22.04.2024 Author: Boris Kushhov

National Kurultai – 2024: in search of a canon of political history

National Kurultai - 2024

One way or another, there comes a moment in the history of every nation that experiences the rise of self-consciousness and political “self-fulfilment” when it is necessary to unite all its historical heritage into a single concept, to minimise all historical contradictions and to establish the most direct line of succession. Many states, due to the complexity and intertwined historical destinies of the peoples that inhabit them, are not able to do this easily. The same can be said of Kazakhstan. Nevertheless, a unified national-historical concept in the Republic is gradually developing into a coherent and integrated picture, a sign of which are the results of the historical discourse, which has a special place in the agenda of the National Kurultai 2024.

Despite its rich national history, distinctive culture and traditions, Kazakhstan changed significantly during the years of the Kazakh SSR. By the end of the 1980s, it had become a Union Republic with the smallest proportion of the population belonging to the ‘titular’ nation, due to the many projects of all-Union significance and the legacy of the resettlement policy. The collapse of the USSR was greeted in Kazakhstan with obvious regret and pain – the Republic was the last to leave the country and remained the only Union republic for a fortnight in December 1991. The results of the 1991 referendum on the survival of the USSR, in which 97% of the population of the Kazakh SSR voted in favour of “preserving the Union of Soviet Socialist Republics as a renewed federation of equal sovereign republics”, are also worthy of note.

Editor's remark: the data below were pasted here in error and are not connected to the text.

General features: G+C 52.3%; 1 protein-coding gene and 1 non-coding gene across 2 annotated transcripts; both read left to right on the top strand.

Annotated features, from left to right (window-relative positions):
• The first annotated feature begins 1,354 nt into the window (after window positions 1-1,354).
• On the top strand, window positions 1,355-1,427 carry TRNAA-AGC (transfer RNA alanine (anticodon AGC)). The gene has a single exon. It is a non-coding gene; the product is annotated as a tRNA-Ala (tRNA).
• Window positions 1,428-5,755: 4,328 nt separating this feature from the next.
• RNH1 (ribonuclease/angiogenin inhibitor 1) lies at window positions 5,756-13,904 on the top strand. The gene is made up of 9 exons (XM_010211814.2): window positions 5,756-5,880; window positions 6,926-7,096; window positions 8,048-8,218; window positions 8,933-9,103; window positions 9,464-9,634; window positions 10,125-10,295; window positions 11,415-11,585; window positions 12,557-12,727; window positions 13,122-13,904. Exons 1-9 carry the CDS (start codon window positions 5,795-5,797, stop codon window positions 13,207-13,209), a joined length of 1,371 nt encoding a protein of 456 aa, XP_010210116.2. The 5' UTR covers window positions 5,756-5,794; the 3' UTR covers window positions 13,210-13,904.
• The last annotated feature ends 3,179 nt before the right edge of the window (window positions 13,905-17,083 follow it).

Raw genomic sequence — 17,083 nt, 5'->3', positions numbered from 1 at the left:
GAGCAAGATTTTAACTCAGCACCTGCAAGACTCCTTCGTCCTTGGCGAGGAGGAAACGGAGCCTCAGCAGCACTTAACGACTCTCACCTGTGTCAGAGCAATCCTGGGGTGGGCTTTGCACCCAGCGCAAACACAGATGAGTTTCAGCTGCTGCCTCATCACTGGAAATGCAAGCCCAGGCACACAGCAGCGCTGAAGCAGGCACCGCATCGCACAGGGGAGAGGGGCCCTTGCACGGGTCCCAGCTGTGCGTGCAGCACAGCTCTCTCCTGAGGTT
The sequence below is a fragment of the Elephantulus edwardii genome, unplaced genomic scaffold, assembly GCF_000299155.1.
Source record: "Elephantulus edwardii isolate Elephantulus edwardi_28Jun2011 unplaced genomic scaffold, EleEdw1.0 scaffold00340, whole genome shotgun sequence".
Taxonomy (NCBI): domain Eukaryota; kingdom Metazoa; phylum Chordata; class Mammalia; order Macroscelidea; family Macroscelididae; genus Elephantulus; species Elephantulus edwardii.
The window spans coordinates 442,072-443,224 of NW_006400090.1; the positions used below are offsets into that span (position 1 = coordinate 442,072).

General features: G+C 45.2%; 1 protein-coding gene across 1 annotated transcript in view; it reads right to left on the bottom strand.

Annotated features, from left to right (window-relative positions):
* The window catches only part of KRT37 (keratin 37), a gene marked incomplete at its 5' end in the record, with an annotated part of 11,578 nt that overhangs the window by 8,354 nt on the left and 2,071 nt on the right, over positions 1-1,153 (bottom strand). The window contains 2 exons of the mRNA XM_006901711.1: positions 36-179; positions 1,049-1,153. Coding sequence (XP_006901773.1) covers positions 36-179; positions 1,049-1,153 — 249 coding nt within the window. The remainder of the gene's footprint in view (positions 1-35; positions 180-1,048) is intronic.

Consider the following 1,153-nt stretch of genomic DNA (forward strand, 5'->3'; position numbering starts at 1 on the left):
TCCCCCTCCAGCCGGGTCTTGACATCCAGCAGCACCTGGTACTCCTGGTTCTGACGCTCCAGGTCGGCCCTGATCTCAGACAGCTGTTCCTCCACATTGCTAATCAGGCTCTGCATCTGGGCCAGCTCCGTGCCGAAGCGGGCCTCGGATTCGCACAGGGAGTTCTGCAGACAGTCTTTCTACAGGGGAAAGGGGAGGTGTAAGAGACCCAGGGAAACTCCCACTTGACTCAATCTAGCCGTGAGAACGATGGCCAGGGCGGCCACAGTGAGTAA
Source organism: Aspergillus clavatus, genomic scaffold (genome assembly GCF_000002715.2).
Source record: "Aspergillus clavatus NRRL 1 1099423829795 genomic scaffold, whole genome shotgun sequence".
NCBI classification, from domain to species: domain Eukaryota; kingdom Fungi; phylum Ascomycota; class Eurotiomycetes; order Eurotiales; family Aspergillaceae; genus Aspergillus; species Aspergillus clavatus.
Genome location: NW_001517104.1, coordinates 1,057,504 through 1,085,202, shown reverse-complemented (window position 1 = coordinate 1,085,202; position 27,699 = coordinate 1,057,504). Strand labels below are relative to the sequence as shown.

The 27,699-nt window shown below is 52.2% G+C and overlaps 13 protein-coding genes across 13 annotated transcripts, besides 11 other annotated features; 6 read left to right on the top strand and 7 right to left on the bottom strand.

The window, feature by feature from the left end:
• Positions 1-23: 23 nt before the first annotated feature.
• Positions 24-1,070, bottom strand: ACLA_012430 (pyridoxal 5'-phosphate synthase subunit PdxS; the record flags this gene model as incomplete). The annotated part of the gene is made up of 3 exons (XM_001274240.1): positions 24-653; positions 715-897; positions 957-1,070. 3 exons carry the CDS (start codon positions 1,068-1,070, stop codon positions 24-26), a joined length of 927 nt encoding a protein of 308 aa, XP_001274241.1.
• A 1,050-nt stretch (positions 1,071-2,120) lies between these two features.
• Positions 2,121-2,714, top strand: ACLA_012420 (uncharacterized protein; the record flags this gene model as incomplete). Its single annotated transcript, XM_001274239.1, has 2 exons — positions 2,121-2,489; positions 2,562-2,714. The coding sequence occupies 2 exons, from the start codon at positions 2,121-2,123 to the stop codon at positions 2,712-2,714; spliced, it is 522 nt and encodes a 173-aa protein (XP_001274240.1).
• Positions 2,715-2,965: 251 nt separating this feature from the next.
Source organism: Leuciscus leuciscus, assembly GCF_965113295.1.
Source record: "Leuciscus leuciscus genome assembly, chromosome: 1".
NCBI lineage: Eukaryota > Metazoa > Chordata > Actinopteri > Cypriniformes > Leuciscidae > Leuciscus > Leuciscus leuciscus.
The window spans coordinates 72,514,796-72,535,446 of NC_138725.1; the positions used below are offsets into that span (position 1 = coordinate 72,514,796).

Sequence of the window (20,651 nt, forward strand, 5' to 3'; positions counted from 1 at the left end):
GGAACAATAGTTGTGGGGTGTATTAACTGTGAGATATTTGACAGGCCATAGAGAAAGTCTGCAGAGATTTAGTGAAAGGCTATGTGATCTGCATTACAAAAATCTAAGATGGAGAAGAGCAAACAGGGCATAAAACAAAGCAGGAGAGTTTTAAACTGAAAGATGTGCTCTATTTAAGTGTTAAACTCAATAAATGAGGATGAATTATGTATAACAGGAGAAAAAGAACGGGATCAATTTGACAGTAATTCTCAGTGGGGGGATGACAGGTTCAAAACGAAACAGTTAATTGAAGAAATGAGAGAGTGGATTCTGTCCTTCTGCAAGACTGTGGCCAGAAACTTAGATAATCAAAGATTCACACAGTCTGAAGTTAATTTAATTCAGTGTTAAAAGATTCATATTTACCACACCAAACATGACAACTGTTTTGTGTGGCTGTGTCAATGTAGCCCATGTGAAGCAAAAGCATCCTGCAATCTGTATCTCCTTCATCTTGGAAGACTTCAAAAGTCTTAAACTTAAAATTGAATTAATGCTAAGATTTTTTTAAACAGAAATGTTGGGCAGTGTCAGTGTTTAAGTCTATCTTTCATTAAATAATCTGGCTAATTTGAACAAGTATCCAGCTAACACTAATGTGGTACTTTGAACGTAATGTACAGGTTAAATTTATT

The collapse of the USSR left sovereign Kazakhstan with a nation-state of enormous diversity and a significant proportion of national minorities – ranging from many millions of Russians and Ukrainians to Germans, Koreans, Karachais, Balkars, Crimean Tatars and a host of other peoples. This situation has not been conducive to the rapid and painless formation of a new identity among its population. Since the early 2020s, however, Kazakhstan has been increasingly universalising its historical heritage and seeking to find itself and its place in a dynamically changing world.